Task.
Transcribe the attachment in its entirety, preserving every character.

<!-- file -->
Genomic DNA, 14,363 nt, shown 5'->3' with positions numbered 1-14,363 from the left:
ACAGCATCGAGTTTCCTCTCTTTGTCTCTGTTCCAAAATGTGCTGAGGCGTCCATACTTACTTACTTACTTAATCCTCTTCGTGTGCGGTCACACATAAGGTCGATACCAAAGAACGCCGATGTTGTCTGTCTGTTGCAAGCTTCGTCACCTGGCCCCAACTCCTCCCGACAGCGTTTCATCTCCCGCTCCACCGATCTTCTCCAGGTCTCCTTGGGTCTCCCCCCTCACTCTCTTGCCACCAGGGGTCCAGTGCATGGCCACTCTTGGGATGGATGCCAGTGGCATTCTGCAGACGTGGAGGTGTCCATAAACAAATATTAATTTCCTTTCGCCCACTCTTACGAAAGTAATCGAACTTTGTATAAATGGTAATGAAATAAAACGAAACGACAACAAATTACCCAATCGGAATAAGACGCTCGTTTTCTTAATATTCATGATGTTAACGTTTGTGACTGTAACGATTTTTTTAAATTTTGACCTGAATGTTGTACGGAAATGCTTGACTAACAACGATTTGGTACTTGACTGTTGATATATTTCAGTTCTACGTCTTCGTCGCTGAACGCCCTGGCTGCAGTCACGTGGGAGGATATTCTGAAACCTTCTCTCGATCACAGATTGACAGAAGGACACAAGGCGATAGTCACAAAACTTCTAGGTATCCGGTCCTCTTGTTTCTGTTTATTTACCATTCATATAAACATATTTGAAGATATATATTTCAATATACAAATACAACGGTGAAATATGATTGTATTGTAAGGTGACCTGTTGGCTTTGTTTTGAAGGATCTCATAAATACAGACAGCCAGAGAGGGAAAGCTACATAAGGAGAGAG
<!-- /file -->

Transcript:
Genomic DNA, 14,363 nt, shown 5'->3' with positions numbered 1-14,363 from the left:
ACAGCATCGAGTTTCCTCTCTTTGTCTCTGTTCCAAAATGTGCTGAGGCGTCCATACTTACTTACTTACTTAATCCTCTTCGTGTGCGGTCACACATAAGGTCGATACCAAAGAACGCCGATGTTGTCTGTCTGTTGCAAGCTTCGTCACCTGGCCCCAACTCCTCCCGACAGCGTTTCATCTCCCGCTCCACCGATCTTCTCCAGGTCTCCTTGGGTCTCCCCCCTCACTCTCTTGCCACCAGGGGTCCAGTGCATGGCCACTCTTGGGATGGATGCCAGTGGCATTCTGCAGACGTGGAGGTGTCCATAAACAAATATTAATTTCCTTTCGCCCACTCTTACGAAAGTAATCGAACTTTGTATAAATGGTAATGAAATAAAACGAAACGACAACAAATTACCCAATCGGAATAAGACGCTCGTTTTCTTAATATTCATGATGTTAACGTTTGTGACTGTAACGATTTTTTTAAATTTTGACCTGAATGTTGTACGGAAATGCTTGACTAACAACGATTTGGTACTTGACTGTTGATATATTTCAGTTCTACGTCTTCGTCGCTGAACGCCCTGGCTGCAGTCACGTGGGAGGATATTCTGAAACCTTCTCTCGATCACAGATTGACAGAAGGACACAAGGCGATAGTCACAAAACTTCTAGGTATCCGGTCCTCTTGTTTCTGTTTATTTACCATTCATATAAACATATTTGAAGATATATATTTCAATATACAAATACAACGGTGAAATATGATTGTATTGTAAGGTGACCTGTTGGCTTTGTTTTGAAGGATCTCATAAATACAGACAGCCAGAGAGGGAAAGCTACATAAGGAGAGAG